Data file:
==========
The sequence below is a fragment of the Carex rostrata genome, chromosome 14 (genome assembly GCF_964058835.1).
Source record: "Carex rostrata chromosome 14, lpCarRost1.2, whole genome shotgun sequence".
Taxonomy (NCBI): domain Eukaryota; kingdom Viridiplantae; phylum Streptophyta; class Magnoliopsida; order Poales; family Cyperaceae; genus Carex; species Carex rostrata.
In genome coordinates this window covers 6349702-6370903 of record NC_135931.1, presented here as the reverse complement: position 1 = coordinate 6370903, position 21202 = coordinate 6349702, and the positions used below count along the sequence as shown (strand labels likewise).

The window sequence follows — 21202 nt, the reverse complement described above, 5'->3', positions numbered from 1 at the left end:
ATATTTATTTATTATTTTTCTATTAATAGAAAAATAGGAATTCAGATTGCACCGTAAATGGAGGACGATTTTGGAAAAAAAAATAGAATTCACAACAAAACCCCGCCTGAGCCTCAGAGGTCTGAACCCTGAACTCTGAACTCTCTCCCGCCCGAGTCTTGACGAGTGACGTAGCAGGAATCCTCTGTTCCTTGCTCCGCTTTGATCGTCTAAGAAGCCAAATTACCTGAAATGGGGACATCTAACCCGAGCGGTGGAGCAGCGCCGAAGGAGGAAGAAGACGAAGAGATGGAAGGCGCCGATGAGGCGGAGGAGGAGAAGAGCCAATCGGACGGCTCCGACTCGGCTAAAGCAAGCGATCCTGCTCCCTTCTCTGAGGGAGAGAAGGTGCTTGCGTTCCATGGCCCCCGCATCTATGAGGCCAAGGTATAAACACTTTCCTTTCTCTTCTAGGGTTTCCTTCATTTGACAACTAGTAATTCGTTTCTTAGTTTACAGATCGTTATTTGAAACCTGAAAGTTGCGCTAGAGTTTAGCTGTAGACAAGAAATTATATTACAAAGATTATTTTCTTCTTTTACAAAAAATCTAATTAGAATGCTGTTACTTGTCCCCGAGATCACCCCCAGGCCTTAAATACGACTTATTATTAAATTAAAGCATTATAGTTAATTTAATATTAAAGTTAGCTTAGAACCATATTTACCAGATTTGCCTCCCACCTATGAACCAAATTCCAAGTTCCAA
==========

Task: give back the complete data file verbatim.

The sequence below is a fragment of the Carex rostrata genome, chromosome 14 (genome assembly GCF_964058835.1).
Source record: "Carex rostrata chromosome 14, lpCarRost1.2, whole genome shotgun sequence".
Taxonomy (NCBI): domain Eukaryota; kingdom Viridiplantae; phylum Streptophyta; class Magnoliopsida; order Poales; family Cyperaceae; genus Carex; species Carex rostrata.
In genome coordinates this window covers 6349702-6370903 of record NC_135931.1, presented here as the reverse complement: position 1 = coordinate 6370903, position 21202 = coordinate 6349702, and the positions used below count along the sequence as shown (strand labels likewise).

The window sequence follows — 21202 nt, the reverse complement described above, 5'->3', positions numbered from 1 at the left end:
ATATTTATTTATTATTTTTCTATTAATAGAAAAATAGGAATTCAGATTGCACCGTAAATGGAGGACGATTTTGGAAAAAAAAATAGAATTCACAACAAAACCCCGCCTGAGCCTCAGAGGTCTGAACCCTGAACTCTGAACTCTCTCCCGCCCGAGTCTTGACGAGTGACGTAGCAGGAATCCTCTGTTCCTTGCTCCGCTTTGATCGTCTAAGAAGCCAAATTACCTGAAATGGGGACATCTAACCCGAGCGGTGGAGCAGCGCCGAAGGAGGAAGAAGACGAAGAGATGGAAGGCGCCGATGAGGCGGAGGAGGAGAAGAGCCAATCGGACGGCTCCGACTCGGCTAAAGCAAGCGATCCTGCTCCCTTCTCTGAGGGAGAGAAGGTGCTTGCGTTCCATGGCCCCCGCATCTATGAGGCCAAGGTATAAACACTTTCCTTTCTCTTCTAGGGTTTCCTTCATTTGACAACTAGTAATTCGTTTCTTAGTTTACAGATCGTTATTTGAAACCTGAAAGTTGCGCTAGAGTTTAGCTGTAGACAAGAAATTATATTACAAAGATTATTTTCTTCTTTTACAAAAAATCTAATTAGAATGCTGTTACTTGTCCCCGAGATCACCCCCAGGCCTTAAATACGACTTATTATTAAATTAAAGCATTATAGTTAATTTAATATTAAAGTTAGCTTAGAACCATATTTACCAGATTTGCCTCCCACCTATGAACCAAATTCCAAGTTCCAA